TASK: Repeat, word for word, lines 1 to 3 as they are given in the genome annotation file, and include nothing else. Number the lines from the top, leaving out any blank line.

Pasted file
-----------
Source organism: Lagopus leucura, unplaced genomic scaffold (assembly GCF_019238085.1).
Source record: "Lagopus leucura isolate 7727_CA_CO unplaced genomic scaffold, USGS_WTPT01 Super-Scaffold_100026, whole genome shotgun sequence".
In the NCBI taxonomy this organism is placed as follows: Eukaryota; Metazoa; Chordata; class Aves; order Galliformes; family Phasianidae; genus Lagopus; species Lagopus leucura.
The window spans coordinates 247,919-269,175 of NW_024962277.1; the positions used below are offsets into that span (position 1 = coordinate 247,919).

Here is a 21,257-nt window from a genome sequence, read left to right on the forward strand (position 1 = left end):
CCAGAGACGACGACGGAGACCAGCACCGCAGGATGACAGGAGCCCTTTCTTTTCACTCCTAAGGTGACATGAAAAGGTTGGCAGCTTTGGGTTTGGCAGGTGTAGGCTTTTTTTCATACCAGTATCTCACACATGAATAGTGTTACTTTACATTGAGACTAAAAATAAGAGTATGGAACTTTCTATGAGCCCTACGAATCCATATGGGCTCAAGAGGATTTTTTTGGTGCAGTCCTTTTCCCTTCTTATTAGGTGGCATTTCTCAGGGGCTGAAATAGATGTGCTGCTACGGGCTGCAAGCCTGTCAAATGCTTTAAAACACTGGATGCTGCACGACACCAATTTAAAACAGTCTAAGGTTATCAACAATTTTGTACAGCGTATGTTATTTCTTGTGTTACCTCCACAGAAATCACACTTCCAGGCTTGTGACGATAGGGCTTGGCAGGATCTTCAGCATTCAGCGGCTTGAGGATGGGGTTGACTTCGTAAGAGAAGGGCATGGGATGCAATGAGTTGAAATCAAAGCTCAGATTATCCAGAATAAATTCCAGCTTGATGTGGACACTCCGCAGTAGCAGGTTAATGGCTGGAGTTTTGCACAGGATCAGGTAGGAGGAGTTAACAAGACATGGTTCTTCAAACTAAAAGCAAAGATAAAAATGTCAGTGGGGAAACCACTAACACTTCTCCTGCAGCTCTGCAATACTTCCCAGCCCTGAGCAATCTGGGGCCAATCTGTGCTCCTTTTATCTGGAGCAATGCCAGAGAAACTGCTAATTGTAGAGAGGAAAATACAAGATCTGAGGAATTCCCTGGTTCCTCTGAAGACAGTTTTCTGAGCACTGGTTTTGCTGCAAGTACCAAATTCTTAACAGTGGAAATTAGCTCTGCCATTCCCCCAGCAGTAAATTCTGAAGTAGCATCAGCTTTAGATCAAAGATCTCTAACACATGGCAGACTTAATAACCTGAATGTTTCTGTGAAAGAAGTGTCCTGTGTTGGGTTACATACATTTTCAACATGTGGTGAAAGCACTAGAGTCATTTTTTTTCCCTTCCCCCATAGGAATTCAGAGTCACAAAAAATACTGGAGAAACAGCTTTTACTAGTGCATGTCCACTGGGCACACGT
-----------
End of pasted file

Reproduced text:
Source organism: Lagopus leucura, unplaced genomic scaffold (assembly GCF_019238085.1).
Source record: "Lagopus leucura isolate 7727_CA_CO unplaced genomic scaffold, USGS_WTPT01 Super-Scaffold_100026, whole genome shotgun sequence".
In the NCBI taxonomy this organism is placed as follows: Eukaryota; Metazoa; Chordata; class Aves; order Galliformes; family Phasianidae; genus Lagopus; species Lagopus leucura.